V. 12, No man hath seen God at any time, but all men can see God through his people, in whom his love dwells.

V. 13, genuine love for others is a work of the Spirit, who enables us to overcome our natural all consuming love of self, and our resistance to loving others.

Vv. 14-16

V. 14, And we have seen, &c. John is probably speaking of himself and some of those still alive – they saw the Son, and they testify that he was who he claimed to be, the Saviour of the world. (St. John 15:27, &c.)

V. 15, the mark of truth, not a false prophet – anitchrist, is the confession of Christ.

Remember the Jewish context. At John's point of time, such a confession of Christ probably meant death; therefore, it was not something to be taken or done lightly.

V. 16, God's people have experienced God's love toward them. So the proof they are in God is that they dwelleth in love — that is, continue in the actions that show love, actions as defined by Paul in Galatians 5 and 1 Corinthians 13.

Vv. 17-21

As he is, so are we in this world. The context is love. By exhibiting the same love as He has – as he is, so are we in this world – we have boldness before him both in time and eternity; our love "proves" we are of him, and he is in us:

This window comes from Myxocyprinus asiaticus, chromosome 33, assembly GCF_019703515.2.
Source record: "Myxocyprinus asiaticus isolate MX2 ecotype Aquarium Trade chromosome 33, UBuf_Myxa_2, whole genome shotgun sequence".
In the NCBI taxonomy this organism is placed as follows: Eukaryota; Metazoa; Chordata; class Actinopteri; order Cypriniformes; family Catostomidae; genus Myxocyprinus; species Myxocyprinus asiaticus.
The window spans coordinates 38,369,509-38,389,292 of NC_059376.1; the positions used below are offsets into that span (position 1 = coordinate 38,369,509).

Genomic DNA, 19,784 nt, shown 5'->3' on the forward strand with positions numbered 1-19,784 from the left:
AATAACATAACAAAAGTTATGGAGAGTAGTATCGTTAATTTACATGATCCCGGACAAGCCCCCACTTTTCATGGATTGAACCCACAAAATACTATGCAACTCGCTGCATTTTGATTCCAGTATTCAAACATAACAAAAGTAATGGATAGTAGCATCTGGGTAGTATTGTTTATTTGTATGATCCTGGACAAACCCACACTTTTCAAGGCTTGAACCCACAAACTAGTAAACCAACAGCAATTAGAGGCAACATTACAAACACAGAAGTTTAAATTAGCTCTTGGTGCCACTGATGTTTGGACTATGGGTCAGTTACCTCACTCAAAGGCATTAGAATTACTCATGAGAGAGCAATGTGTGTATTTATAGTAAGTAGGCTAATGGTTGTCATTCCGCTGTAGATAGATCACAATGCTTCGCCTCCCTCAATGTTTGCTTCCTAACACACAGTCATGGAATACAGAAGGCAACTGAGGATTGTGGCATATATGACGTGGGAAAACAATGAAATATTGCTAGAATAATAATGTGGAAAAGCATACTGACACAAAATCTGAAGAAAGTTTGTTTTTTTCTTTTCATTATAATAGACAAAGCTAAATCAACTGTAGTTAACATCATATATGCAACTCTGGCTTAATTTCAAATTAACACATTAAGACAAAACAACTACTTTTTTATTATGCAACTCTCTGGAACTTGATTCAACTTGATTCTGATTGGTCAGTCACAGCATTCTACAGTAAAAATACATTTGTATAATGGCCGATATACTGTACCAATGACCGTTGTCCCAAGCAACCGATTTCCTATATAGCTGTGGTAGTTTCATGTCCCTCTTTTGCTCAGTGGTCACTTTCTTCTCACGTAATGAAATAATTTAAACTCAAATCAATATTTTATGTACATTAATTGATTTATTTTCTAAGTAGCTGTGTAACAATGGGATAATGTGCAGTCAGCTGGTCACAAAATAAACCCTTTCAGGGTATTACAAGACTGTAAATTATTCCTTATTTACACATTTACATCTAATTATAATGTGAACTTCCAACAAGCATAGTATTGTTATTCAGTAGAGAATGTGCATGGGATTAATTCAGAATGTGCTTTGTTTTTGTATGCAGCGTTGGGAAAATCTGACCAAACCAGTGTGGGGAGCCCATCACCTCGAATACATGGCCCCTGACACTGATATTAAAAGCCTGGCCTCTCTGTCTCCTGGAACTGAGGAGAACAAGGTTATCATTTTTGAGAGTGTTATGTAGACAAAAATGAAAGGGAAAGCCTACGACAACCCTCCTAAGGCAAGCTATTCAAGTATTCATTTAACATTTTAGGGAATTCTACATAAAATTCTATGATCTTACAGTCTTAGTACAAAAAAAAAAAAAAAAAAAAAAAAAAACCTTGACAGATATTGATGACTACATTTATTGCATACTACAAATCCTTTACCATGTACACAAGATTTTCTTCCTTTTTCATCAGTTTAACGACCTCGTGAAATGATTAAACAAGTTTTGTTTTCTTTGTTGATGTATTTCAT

1Therefore being justified by faith, we have peace with God through our Lord Jesus Christ: 2 By whom also we have access by faith into this grace wherein we stand, and rejoice in hope of the glory of God. 3 And not only so, but we glory in tribulations also: knowing that tribulation worketh patience; 4 And patience, experience; and experience, hope: 5 And hope maketh not ashamed; because the love of God is shed abroad in our hearts by the Holy Ghost which is given unto us. (Rom. 5.)

V. 18, love removes fear. The love of v. 17 gives boldness before God, rather than fear of him. Those without the love of God, i.e., love for God, have reason to fear God and to be tormented with that fear. Note Romans 5:5 – the Spirit of God must shed abroad in our hearts the love of God – love for God and love for one another. Those who have not that love have every reason to fear and be tormented.

V. 19, a reminder that the Sovereign, predestinating God is the source of true love, and that love is defined by him: